A monthly roundup of favorite mystery and thriller reviews from the biweekly Unusual Suspects crime newsletter, highlighting some great new releases and backlist mysteries that shouldn’t be missed.
I had a particularly great reading month in October when it came to nonfiction crime: from an 1800s Harvard murder to one of the best memoirs I’ve read. I also read one of 2019’s top crime novels, a vigilante justice team I loved, and an is-my-ex-a-serial-killer (?!) novel. Hope you find your next favorite crime read on this list!
I want to start by saying that if you’re a fan of crime novels, I recommend picking this one up without knowing anything about it as I really love the way Cha unfolds everything—basically you’ll get maximum impact. For those going, “Nope, I’m gonna need to hear more,” here you go: Cha’s novel is not only built upon the turmoil and unrest from the 1992 Los Angeles riots but also based on a real case many have probably never heard of. Following a Korean American family (mostly through Grace, the youngest dutiful daughter) and a Black family (mostly through Shawn, helping out his cousin’s family) the novel explores family, racism, the injustice system, violence, revenge, culture, forgiveness and the inability to, with excellent characters and nuance. Your House Will Pay is a truly important and great crime novel that keeps Cha’s noir writing and influences alive. It’s been a month since I read it and I still randomly find myself wondering about the characters in the novel and thinking about a lot of hard questions.
Until now, Chanel Miller was only referred to as Brock Turner’s victim, Emily Doe, The Stanford Rape Case, and defined by the media, rape apologists, her rapist, and her victim impact statement posted on BuzzFeed. Refusing to be reduced to a violent act done to her, Miller decided to come forward with her name and story in order to show that she, like all victims, are whole, layered people. I hate that it is under these circumstance the world will discover what a fantastic writer Miller is–and it feels weird considering the subject matter saying how fantastic this book is, but it is. From her introspection to her observations on rape culture, this is a must-read memoir that not only takes you through the entire case but also lets you get to know Miller (who fiercely loves her sister and does standup!) and her family. Miller is a *beautiful and brave person whose added voice to dismantling rape culture will resonate, light a fire, and give hope to many. I went with the audiobook, which Miller narrates, and I 100% recommend that format if you listen to audiobooks.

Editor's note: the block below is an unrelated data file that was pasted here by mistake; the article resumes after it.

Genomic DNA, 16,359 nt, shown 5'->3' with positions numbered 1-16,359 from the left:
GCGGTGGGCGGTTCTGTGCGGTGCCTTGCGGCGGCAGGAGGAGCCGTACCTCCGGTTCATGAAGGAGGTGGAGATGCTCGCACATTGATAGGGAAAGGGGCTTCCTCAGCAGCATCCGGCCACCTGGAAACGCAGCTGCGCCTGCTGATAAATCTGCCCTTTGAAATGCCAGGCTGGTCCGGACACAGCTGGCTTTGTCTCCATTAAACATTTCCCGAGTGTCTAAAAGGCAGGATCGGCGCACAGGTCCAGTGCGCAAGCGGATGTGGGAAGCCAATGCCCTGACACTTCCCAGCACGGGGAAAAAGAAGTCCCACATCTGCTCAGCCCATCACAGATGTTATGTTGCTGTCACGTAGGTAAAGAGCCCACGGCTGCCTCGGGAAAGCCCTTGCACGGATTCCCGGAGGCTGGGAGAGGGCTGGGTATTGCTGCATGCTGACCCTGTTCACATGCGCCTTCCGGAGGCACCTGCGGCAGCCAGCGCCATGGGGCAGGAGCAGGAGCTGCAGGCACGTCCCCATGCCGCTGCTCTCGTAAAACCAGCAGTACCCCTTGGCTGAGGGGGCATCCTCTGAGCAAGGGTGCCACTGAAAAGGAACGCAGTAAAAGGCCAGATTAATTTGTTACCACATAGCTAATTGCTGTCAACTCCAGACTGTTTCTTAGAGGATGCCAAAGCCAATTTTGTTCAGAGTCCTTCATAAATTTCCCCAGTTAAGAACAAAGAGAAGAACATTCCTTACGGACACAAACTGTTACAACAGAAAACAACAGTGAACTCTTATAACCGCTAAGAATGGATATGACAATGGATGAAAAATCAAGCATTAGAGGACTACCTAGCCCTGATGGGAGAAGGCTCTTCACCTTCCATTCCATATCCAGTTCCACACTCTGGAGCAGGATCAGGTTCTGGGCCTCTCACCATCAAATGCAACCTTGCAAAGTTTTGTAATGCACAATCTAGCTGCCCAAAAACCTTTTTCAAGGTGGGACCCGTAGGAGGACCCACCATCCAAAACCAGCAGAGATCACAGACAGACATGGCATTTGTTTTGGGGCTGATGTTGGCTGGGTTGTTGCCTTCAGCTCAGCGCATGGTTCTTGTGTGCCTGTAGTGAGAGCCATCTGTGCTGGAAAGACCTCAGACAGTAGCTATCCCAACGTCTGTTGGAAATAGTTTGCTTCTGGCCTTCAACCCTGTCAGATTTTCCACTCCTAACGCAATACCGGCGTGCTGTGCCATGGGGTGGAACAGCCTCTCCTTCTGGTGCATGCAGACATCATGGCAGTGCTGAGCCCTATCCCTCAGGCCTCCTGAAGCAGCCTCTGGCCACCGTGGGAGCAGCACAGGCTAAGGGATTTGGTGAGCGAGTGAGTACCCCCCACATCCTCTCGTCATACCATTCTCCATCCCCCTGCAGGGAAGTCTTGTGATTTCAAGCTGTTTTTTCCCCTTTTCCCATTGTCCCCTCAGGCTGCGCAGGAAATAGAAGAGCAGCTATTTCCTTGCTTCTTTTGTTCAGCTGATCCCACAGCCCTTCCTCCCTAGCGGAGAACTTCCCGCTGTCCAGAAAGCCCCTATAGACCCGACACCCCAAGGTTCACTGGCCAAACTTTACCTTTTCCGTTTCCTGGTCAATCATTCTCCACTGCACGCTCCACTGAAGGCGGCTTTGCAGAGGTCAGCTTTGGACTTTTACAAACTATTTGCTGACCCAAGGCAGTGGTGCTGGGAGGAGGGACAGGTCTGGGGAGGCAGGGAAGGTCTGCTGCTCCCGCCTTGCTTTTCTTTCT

*She does not need to be any of those things to be believed and listened to. (TW rape/gaslighting/discussions of past suicides, with detail/discussion of mass shooters, event details/misogyny)
This is one of those books that, because of the subject matter of the “cases,” could have been dark to dark AF. But, instead, it veers away from that and felt more like a fun-ish novel thanks to the crew of vigilante women trying to take down the evil of the world. Which is what the Athena Protocol is: a top secret organization—with zero ties to any agency—that is led and run by women enacting vigilante justice. It starts with the group freeing girls from human traffickers, but the assignment goes wrong when Jessie Archer ignores protocol. Now, Archer finds herself kicked out of the group but unable to let the work go. So she goes rogue, continuing to help with missions even though her former spy partners have strict orders to bring her in… If you need a good dose of women kicking ass and saving the day, this did that with a good balance of great characters (character growth included) who have their own baggage and issues while trying to help others. If this is the start to a series, count me in as definitely reading the sequel. (TW human trafficking/addiction/child rape, death)